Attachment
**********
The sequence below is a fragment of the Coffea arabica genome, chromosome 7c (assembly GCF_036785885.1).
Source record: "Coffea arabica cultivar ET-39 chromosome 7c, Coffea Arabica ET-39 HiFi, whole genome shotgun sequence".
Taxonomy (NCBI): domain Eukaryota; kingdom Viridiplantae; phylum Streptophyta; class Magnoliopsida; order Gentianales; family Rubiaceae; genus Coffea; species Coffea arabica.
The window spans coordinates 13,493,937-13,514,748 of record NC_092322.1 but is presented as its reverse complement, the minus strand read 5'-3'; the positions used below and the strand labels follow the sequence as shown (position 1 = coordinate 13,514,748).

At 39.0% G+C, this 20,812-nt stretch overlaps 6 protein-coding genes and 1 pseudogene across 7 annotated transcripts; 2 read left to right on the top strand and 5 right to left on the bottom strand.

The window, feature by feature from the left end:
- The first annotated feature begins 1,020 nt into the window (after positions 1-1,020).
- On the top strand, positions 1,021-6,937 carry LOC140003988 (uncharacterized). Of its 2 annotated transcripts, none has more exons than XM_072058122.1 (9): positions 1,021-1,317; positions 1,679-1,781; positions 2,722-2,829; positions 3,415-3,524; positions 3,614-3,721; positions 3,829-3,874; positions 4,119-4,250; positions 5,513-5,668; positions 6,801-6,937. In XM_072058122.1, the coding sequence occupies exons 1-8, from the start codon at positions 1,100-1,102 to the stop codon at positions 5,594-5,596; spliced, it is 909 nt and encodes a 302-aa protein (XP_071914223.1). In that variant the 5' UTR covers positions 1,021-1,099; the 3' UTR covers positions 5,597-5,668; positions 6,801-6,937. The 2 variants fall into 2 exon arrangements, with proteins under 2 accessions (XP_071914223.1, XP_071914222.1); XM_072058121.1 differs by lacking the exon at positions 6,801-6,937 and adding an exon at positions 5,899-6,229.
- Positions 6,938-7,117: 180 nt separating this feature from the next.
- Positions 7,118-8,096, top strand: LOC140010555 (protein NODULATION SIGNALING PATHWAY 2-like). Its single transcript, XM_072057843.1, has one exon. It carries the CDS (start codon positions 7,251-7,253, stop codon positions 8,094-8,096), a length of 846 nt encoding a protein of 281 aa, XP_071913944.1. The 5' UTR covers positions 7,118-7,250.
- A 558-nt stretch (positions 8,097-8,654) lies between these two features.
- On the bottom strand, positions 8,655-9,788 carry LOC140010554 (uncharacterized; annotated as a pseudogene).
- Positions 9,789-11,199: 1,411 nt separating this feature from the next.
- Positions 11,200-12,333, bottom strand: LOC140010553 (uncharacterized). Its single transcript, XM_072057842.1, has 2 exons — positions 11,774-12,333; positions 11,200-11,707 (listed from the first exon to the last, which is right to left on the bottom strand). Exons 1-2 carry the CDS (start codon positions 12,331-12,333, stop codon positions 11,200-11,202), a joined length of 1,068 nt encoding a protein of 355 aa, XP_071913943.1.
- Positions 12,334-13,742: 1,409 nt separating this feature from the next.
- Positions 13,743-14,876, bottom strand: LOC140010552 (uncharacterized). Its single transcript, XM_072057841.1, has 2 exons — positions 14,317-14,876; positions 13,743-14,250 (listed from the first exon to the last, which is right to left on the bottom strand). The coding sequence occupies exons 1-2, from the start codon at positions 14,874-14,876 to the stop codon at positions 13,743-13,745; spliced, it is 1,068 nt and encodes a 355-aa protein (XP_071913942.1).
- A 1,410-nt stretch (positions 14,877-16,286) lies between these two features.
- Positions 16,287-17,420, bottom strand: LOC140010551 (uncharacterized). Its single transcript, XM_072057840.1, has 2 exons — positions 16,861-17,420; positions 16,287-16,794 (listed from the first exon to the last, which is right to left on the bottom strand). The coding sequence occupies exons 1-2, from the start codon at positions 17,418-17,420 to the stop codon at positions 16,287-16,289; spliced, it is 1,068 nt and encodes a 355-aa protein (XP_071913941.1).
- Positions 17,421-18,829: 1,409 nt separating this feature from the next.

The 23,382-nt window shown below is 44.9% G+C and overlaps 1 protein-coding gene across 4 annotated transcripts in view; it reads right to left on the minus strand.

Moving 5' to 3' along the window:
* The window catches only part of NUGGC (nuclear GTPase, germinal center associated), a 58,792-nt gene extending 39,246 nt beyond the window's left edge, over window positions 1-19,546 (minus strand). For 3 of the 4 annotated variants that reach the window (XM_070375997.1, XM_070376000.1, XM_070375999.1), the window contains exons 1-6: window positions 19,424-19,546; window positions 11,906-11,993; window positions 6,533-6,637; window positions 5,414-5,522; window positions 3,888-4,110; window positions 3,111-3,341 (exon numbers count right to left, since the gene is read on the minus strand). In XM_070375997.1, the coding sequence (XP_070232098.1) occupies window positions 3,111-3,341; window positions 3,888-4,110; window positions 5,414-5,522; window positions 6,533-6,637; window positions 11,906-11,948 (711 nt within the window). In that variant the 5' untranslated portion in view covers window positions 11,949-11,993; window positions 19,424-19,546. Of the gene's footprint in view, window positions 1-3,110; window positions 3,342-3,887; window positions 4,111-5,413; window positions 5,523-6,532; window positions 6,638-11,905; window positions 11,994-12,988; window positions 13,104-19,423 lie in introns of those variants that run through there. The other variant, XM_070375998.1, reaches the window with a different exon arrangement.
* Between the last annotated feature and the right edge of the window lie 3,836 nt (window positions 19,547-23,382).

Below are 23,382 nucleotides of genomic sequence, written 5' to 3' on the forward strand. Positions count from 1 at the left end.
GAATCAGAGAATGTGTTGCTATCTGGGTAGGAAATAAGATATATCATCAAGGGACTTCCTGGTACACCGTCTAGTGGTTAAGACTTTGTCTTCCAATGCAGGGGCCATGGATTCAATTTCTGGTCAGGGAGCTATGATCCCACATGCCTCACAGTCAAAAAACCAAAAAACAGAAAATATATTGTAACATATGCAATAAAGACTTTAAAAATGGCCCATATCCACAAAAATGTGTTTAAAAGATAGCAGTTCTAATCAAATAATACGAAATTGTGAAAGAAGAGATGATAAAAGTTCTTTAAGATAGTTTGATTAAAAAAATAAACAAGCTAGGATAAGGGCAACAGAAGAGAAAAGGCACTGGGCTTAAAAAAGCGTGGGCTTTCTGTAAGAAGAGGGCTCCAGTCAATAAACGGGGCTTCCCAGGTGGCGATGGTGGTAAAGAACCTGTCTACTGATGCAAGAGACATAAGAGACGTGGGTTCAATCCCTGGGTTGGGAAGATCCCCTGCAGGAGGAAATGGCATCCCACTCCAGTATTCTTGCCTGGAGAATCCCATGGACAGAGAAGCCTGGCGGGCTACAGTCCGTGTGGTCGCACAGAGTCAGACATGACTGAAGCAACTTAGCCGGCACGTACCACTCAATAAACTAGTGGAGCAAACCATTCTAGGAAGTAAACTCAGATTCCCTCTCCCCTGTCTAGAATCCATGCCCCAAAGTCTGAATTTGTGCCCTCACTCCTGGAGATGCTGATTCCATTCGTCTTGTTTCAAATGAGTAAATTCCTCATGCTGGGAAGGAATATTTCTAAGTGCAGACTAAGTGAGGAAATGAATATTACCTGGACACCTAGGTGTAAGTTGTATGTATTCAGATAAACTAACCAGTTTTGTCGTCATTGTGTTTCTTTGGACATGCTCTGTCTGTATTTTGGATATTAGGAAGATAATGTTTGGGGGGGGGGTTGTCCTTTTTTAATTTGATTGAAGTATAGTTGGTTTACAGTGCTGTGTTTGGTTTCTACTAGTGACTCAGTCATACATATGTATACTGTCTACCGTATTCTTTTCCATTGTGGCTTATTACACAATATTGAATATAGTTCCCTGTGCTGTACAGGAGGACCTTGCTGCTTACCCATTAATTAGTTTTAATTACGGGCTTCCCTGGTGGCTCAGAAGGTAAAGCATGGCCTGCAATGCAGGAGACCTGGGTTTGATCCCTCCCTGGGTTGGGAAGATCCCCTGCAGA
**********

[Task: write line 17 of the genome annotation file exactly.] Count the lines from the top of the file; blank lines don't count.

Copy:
- A 1,410-nt stretch (positions 14,877-16,286) lies between these two features.